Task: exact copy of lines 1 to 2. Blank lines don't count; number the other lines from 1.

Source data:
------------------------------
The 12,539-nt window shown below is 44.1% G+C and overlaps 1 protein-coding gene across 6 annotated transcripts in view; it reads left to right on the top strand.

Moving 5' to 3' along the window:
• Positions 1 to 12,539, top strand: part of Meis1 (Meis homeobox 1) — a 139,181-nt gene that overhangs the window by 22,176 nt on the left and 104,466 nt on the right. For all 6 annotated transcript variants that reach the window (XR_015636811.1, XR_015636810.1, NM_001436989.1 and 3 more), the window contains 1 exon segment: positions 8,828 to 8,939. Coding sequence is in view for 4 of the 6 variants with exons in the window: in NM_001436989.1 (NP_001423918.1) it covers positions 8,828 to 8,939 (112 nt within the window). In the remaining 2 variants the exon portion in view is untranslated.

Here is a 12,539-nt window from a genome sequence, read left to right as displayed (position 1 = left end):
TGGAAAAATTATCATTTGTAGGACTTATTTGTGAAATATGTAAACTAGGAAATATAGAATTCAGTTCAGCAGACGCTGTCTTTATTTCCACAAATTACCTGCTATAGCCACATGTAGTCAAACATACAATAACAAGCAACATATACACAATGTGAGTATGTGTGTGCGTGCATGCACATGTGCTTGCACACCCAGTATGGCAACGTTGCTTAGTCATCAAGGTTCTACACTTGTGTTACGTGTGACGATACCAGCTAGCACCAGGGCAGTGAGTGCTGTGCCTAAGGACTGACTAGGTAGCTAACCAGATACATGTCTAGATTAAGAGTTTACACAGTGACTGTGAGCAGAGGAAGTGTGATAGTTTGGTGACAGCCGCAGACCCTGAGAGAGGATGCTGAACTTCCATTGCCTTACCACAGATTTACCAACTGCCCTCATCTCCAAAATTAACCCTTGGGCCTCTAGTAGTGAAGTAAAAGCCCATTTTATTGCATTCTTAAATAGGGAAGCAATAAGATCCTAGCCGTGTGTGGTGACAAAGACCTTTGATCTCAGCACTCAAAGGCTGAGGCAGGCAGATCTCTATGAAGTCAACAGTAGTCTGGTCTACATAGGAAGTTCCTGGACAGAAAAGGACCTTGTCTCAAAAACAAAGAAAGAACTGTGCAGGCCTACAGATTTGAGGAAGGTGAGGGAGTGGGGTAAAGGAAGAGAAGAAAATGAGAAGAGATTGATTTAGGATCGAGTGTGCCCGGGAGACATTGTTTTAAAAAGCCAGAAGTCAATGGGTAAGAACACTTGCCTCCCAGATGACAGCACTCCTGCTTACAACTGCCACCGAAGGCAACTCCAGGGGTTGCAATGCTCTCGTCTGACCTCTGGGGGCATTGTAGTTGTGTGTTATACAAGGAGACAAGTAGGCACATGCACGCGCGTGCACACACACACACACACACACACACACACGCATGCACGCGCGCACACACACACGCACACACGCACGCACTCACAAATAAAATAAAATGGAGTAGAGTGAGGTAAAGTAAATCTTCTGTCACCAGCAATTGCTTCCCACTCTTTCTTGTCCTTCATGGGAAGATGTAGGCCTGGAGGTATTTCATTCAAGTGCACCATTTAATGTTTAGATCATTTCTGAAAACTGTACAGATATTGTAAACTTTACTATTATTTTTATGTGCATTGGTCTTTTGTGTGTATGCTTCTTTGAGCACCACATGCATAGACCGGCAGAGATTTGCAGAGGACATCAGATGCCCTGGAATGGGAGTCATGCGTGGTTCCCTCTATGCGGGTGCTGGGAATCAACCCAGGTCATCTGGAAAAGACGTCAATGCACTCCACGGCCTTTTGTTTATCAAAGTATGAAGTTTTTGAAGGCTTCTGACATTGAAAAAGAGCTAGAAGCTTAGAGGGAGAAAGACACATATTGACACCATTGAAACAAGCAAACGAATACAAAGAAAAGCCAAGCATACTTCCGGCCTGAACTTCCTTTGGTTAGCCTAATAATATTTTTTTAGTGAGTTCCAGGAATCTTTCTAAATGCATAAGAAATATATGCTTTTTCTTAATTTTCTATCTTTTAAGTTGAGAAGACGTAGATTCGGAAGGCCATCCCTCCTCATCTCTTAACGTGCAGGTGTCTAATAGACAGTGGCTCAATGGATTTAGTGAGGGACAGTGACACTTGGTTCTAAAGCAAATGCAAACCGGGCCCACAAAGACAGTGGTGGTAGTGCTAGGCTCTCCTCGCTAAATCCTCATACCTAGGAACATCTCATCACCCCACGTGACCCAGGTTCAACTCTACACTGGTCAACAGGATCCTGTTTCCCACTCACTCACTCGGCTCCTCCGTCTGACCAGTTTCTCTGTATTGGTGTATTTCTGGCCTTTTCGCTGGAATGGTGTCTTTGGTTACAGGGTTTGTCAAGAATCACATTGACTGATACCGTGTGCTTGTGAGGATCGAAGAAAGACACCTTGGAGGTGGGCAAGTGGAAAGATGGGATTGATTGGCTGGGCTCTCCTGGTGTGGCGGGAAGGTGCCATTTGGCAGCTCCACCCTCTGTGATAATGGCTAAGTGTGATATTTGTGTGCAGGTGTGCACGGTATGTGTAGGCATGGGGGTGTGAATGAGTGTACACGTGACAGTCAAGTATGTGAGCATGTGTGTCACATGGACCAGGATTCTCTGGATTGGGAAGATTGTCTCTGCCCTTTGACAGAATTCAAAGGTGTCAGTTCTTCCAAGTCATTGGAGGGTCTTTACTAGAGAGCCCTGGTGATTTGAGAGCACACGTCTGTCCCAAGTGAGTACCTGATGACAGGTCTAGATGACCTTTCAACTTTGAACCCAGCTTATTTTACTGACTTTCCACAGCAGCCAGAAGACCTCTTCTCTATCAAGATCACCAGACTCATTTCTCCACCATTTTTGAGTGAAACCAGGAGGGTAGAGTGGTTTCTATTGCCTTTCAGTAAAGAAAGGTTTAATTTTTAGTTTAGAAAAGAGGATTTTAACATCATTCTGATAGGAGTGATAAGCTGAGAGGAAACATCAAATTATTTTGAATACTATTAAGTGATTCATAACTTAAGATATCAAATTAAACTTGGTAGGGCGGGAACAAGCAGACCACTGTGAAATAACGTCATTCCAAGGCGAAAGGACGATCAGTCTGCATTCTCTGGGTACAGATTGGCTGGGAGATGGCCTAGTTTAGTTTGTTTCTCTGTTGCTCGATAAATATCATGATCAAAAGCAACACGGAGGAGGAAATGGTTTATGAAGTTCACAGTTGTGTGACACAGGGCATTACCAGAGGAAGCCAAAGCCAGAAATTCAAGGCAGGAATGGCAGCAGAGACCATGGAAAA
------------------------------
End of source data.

The 12,539-nt window shown below is 44.1% G+C and overlaps 1 protein-coding gene across 6 annotated transcripts in view; it reads left to right on the top strand.

Moving 5' to 3' along the window: